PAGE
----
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Report on Dieng Volcanic Complex (Indonesia) — 28 July-3 August 2021


Dieng Volcanic Complex

Smithsonian / US Geological Survey Weekly Volcanic Activity Report,
28 July-3 August 2021
Managing Editor: Sally Kuhn Sennert

Please cite this report as:

Global Volcanism Program, 2021. Report on Dieng Volcanic Complex (Indonesia). In: Sennert, S K (ed.), Weekly Volcanic Activity Report, 28 July-3 August 2021. Smithsonian Institution and US Geological Survey.

Weekly Report (28 July-3 August 2021)

Dieng Volcanic Complex

Indonesia

7.2°S, 109.879°E; summit elev. 2565 m

All times are local (unless otherwise noted)


PVMBG reported that on 30 July a burst of mud originated from the Siglagah thermal feature (Dieng Volcanic Complex), located on a steep hill, about 1 km NE of the center of Pagerkandang cone. The event caused an audible banging noise and sent a mudflow, 1-3 m thick, 10 m N. Observers that had visited the site in July saw gas emissions rising 10-30 m high and occasionally heard “bursting” noises up to 100 m away. The event was not accompanied by an increase in seismicity; the Alert Level remained at 1 (on a scale of 1-4), and the public was warned to stay away from the thermal area.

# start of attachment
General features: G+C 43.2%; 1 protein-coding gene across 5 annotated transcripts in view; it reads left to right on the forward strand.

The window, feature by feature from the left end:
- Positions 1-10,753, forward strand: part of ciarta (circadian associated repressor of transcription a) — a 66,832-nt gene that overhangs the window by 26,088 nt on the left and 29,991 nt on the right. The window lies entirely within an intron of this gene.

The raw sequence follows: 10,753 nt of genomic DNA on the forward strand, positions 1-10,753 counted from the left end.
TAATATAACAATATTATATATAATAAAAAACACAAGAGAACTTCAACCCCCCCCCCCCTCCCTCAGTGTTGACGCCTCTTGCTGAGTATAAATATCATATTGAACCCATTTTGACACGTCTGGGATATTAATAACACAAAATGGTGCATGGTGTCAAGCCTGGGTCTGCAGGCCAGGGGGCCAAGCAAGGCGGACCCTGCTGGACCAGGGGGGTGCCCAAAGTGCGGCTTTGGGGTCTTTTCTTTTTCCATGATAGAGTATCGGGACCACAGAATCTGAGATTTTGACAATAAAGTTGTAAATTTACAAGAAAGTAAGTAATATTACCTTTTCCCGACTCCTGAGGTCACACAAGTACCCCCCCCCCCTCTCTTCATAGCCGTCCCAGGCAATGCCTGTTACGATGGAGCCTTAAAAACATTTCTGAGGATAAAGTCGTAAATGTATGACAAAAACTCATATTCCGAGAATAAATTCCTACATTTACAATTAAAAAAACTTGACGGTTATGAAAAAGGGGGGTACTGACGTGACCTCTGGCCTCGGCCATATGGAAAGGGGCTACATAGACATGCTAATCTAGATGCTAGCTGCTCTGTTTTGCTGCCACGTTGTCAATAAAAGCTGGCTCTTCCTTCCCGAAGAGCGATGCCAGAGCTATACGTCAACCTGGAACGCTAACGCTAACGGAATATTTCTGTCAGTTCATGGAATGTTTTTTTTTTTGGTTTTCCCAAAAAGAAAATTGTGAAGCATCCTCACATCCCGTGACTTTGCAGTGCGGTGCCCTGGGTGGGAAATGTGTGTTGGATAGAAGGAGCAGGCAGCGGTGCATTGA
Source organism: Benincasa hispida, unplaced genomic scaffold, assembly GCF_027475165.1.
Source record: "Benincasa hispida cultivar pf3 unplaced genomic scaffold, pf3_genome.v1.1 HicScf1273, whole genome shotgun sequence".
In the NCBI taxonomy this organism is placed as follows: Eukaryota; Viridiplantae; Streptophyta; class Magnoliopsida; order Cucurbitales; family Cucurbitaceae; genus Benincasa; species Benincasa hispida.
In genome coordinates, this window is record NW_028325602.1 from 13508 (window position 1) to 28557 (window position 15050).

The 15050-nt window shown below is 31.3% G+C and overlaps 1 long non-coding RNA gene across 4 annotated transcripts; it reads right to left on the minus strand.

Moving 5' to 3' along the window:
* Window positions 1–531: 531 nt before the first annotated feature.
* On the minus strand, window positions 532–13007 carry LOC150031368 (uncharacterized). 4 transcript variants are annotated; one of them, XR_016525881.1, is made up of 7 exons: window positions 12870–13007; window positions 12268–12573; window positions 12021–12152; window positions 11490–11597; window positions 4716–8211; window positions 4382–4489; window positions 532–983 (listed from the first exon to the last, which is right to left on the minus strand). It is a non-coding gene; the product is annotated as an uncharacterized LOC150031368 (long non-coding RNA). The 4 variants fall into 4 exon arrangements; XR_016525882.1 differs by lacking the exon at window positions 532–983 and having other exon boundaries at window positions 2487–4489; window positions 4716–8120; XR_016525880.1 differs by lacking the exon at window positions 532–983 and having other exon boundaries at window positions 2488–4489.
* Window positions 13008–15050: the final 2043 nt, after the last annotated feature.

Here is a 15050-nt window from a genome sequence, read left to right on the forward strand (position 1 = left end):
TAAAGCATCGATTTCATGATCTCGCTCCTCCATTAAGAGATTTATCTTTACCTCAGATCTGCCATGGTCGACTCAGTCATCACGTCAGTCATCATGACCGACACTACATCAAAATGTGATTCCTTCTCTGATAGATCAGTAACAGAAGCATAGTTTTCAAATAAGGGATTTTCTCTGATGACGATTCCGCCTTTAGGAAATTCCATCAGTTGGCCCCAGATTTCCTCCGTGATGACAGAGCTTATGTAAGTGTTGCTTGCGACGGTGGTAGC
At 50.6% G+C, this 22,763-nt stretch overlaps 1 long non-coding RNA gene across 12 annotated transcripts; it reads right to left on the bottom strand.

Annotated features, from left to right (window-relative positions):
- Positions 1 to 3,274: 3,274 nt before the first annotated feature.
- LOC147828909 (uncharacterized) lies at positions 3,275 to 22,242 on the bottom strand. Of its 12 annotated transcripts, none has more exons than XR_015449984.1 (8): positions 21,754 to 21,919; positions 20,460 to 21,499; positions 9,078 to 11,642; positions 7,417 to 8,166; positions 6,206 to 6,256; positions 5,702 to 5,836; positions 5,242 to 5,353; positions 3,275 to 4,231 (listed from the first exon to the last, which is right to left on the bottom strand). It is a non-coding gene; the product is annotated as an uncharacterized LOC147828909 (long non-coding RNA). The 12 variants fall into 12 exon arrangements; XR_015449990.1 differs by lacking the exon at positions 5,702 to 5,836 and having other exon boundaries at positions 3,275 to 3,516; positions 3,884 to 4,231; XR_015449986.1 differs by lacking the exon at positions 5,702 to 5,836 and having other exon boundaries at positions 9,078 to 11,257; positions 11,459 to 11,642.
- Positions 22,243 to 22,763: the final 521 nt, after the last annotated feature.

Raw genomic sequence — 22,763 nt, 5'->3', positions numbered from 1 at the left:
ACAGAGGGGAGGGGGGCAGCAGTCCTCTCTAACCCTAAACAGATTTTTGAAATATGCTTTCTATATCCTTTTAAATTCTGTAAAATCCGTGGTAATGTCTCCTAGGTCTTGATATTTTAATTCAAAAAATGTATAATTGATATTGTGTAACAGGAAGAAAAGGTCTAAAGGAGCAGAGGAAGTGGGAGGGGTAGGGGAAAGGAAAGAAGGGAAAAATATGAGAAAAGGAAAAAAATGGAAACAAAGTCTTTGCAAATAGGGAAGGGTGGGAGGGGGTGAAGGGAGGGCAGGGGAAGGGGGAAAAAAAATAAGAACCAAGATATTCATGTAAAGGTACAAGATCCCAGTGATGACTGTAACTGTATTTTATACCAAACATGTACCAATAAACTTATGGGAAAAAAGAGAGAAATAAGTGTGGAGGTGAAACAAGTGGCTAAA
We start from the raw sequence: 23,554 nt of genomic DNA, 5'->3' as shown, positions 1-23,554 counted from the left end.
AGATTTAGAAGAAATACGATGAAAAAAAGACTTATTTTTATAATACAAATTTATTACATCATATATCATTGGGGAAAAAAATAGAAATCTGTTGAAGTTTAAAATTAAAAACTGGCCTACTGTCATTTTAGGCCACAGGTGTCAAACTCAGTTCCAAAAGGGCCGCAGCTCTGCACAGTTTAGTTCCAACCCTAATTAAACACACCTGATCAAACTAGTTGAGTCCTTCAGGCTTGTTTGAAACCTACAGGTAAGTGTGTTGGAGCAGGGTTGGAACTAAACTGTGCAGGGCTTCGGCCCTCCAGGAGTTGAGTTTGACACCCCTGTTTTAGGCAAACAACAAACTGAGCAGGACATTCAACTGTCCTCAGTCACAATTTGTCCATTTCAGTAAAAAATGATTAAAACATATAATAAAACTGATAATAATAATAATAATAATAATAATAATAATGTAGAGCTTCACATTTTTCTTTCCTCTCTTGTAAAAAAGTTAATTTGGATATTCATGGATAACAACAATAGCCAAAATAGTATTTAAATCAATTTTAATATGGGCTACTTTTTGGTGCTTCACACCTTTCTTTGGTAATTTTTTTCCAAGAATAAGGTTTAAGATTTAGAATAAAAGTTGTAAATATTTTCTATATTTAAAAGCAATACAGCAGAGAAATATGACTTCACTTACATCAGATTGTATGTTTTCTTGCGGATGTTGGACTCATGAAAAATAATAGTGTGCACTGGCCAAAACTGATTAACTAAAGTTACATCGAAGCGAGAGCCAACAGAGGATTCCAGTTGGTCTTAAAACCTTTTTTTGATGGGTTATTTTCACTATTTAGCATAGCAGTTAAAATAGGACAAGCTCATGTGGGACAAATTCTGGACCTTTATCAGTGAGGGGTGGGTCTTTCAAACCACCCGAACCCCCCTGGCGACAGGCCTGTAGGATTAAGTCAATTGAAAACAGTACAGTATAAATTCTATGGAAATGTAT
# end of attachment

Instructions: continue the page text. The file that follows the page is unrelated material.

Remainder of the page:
Geological Summary. The Dieng plateau in the highlands of central Java is renowned both for the variety of its volcanic scenery and as a sacred area housing Java's oldest Hindu temples, dating back to the 9th century CE. The Dieng Volcanic Complex consists of multiple stratovolcanoes and more than 20 small Pleistocene-to-Holocene craters and cones over a 6 x 14 km area. Prahu stratovolcano was truncated by a large Pleistocene caldera, which was subsequently filled by a series of cones, lava domes, and craters, many containing lakes. Lava flows cover much of the plateau, but observed activity has been restricted to minor phreatic eruptions. Gas emissions are a hazard at several craters and have caused fatalities. There are abundant thermal features and high heat flow across the area.

Source: Pusat Vulkanologi dan Mitigasi Bencana Geologi (PVMBG, also known as CVGHM)